is in the thorn tree, and it is hard
to kick against the priest in this time
of drought, of diminished temptation.

Silently, my father drives the miles;
we share a pew—stand, sit, kneel.
There are no words for the gully
of emptiness between us.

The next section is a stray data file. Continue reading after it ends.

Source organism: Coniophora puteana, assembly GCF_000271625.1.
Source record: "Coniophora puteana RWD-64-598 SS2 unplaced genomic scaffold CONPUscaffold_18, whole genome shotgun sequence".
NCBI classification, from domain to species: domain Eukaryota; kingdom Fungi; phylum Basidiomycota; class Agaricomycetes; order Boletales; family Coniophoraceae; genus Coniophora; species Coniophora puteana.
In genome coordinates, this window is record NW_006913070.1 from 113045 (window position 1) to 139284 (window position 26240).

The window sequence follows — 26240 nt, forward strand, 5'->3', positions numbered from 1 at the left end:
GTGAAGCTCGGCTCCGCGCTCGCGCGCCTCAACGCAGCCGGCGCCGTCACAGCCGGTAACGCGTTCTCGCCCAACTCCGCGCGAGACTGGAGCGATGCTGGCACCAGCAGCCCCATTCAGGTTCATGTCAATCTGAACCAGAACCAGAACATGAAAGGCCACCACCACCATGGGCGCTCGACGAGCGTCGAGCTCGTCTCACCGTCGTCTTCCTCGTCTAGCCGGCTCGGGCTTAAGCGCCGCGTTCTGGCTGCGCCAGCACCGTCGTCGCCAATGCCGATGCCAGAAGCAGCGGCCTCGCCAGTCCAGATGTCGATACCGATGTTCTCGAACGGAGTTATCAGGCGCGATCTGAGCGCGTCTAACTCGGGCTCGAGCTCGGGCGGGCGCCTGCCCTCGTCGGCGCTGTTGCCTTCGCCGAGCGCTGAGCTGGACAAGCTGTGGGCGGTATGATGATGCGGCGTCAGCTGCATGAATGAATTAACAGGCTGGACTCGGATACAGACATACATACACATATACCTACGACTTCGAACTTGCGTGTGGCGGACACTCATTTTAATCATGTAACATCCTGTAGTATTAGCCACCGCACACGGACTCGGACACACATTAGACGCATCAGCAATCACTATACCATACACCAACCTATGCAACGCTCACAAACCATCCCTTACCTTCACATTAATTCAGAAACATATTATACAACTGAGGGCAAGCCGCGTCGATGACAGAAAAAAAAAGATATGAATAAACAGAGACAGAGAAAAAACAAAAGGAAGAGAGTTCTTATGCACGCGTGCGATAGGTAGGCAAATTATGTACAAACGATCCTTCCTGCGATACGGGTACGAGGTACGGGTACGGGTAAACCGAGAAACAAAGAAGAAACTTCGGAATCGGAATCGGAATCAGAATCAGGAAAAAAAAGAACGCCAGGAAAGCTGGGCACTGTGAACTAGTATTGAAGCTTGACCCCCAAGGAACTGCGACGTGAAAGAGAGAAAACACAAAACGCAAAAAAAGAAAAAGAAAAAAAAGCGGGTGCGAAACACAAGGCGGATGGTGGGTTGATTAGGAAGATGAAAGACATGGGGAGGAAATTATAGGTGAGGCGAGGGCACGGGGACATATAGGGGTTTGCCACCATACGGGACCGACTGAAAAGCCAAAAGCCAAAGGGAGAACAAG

There is only the pain, the scalding
of the boiled water he poured over
bodies (the neighbor boy’s and mine,
wrapped on my bare mattress).

He preaches conservation,
but I wouldn’t trade these burns
for thousands of green stalks.